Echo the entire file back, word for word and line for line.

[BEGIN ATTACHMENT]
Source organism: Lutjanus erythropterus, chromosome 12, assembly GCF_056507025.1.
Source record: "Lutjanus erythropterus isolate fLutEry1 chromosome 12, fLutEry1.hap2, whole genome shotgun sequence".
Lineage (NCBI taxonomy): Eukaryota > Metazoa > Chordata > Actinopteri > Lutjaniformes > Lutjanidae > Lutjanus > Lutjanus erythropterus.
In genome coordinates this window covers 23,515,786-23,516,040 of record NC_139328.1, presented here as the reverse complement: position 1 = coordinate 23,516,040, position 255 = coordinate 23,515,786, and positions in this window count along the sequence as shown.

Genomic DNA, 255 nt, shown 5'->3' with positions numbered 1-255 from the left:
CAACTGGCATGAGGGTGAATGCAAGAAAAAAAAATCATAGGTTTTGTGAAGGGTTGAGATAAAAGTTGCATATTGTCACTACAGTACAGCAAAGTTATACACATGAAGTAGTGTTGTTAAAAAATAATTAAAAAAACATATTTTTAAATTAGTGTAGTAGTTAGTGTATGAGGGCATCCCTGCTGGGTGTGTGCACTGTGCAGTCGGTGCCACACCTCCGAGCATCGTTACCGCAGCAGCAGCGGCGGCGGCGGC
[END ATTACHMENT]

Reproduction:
Source organism: Lutjanus erythropterus, chromosome 12, assembly GCF_056507025.1.
Source record: "Lutjanus erythropterus isolate fLutEry1 chromosome 12, fLutEry1.hap2, whole genome shotgun sequence".
Lineage (NCBI taxonomy): Eukaryota > Metazoa > Chordata > Actinopteri > Lutjaniformes > Lutjanidae > Lutjanus > Lutjanus erythropterus.
In genome coordinates this window covers 23,515,786-23,516,040 of record NC_139328.1, presented here as the reverse complement: position 1 = coordinate 23,516,040, position 255 = coordinate 23,515,786, and positions in this window count along the sequence as shown.

Genomic DNA, 255 nt, shown 5'->3' with positions numbered 1-255 from the left:
CAACTGGCATGAGGGTGAATGCAAGAAAAAAAAATCATAGGTTTTGTGAAGGGTTGAGATAAAAGTTGCATATTGTCACTACAGTACAGCAAAGTTATACACATGAAGTAGTGTTGTTAAAAAATAATTAAAAAAACATATTTTTAAATTAGTGTAGTAGTTAGTGTATGAGGGCATCCCTGCTGGGTGTGTGCACTGTGCAGTCGGTGCCACACCTCCGAGCATCGTTACCGCAGCAGCAGCGGCGGCGGCGGC